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Two main areas affected by the Budget statement are as follows:

1. Charitable Trusts Investing in Life Assurance

This is a major change announced in the Budget Note BN24 &#45 Life Policyholder Taxation (see also section 7 of this Bulletin). With effect from 9 April 2003 trustees of charitable trusts will not have to pay tax on most UK policies and the tax charge on any foreign policies will be reduced to the basic rate.

At present most gains made on policies held by trustees of charitable trusts are strictly taxable on the donors to the charity who are entitled to reclaim the tax they pay from the charity. This is considered to be too onerous on all the parties &#45 the donor, the charity (who may effectively suffer 40% tax) and the Revenue. Where the assessment is on the trustees (e.g. because the donor is dead), they are liable at the rate of 34%.

The proposed change to the law will switch the primary charge from the donor to the charitable trustees while at the same time reducing the tax payable on such gains to the basic rate. A basic rate credit will be available where the policy is a UK policy so that the charity will normally have no further tax to pay except where the policy is with a non-UK insurer.

The above does not affect general provisions governing charity investments &#45 in particular it has not been suggested that Schedule 20 ICTA 1988, which includes the list of Revenue approved investments for charities, is to be altered. However, subject to verification that an investment bond is a suitable investment for a charity on other grounds, and in all cases where a bond is left to a charity under a Will (and continues in force after the death of the testator), the changes outlined above are welcome as they will bring the treatment of bond gains closer to the treatment of other investment income of charities. It must, of course, be borne in mind that an investment by a charity into a life assurance bond will not provide the charity with tax freedom on capital gains.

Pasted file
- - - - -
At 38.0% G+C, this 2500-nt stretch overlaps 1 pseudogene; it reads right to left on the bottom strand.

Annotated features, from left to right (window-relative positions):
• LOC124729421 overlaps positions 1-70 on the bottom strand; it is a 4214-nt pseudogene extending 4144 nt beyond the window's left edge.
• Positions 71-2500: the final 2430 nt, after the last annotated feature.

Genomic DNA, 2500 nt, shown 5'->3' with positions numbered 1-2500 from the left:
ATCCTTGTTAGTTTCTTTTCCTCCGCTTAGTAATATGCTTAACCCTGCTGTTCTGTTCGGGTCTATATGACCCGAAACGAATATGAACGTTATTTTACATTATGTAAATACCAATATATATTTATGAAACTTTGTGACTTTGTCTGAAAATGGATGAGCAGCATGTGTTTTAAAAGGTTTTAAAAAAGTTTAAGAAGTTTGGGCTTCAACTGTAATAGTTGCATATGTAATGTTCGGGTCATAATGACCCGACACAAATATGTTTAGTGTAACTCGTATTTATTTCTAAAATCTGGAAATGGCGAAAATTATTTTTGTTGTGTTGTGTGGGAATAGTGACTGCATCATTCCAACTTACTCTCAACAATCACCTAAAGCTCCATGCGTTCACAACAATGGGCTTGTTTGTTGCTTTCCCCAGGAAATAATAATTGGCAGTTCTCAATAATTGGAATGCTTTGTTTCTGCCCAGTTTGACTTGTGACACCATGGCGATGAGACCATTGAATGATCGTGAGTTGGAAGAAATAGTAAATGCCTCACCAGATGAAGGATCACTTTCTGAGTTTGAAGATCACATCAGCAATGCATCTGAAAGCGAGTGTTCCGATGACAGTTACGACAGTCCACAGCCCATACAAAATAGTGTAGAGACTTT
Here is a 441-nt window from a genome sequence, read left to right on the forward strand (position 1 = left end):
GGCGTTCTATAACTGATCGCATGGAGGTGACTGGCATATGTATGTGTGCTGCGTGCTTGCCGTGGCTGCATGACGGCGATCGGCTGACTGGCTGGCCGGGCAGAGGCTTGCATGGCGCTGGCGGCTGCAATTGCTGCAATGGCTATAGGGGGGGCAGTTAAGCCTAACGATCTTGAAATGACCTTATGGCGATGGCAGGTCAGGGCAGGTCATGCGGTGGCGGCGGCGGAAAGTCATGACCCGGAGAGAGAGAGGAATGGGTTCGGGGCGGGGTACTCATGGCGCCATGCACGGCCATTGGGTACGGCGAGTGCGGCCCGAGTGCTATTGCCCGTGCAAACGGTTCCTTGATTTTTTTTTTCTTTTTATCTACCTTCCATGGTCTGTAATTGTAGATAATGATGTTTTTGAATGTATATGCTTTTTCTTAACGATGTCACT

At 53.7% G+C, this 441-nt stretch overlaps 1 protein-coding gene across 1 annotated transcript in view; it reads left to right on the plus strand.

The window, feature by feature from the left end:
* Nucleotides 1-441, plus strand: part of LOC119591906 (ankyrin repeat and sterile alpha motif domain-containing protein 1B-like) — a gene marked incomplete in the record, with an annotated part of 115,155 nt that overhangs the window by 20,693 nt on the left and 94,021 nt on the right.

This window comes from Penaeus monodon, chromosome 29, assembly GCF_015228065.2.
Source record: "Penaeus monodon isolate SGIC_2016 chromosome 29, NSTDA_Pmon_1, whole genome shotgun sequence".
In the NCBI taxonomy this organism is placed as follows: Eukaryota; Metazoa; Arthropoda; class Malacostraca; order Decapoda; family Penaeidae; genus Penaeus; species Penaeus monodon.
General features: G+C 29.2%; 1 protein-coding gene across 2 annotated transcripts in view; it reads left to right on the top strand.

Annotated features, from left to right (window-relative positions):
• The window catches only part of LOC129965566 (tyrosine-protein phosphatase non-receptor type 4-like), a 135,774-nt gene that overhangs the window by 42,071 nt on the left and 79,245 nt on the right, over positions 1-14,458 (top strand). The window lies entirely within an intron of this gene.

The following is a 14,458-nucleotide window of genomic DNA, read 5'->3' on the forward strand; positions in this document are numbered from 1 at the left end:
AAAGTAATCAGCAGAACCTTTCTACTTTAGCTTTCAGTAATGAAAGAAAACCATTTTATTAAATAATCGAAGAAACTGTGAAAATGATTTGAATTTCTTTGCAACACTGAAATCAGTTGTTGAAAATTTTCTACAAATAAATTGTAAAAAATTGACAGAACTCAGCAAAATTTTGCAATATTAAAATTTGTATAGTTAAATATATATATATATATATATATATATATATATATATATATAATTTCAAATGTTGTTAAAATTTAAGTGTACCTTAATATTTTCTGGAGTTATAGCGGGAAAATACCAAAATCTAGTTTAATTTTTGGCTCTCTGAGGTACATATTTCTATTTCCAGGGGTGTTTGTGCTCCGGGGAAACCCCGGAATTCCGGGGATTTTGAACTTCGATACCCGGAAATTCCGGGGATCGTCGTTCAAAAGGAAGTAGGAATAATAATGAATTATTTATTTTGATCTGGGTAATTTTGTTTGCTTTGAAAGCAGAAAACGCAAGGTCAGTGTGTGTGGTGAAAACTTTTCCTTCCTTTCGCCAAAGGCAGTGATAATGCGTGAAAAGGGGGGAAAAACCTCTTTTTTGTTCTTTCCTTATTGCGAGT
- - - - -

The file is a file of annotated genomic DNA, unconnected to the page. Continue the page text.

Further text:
2. Giving to Charity Through the Tax Return

In his Budget in 2002 the Chancellor announced that, with effect from 2003/04 there would be new incentives to encourage taxpayers to give to charity when they make their annual self-assessment (SA) tax return. The main incentives announced were:

  • advertising the facility on the tax return and making it easy for taxpayers to donate
  • allowing higher rate taxpayers to carry back their portion of Gift Aid relief (18 per cent) to the previous year
  • allowing taxpayers to nominate a charity to receive all or part of a tax repayment that is due to them.

Today the Budget Note BN34 confirms that the details of the scheme are still being developed and legislative changes will be introduced as required. It also confirms that the taxpayers who expect a repayment will be able to nominate on the SA return a charity to receive all or a specified amount of the repayment. The donation will be passed direct to the charity by the Revenue. The individual will be able to indicate whether Gift Aid should apply to the donation. This will be possible from April 2004 in SA returns for 2003/04.


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Capital allowances

11.1 FUNDAMENTAL REFORM The Government continues to use tax as a lever to encourage particular activities or behaviours. Businesses as well as individuals benefit from the tax reliefs offered. Capital allowances are an obvious example of how substantial (sometimes 100%) tax relief on expenditure can positively affect investment decisions made by businesses. The potential for […]


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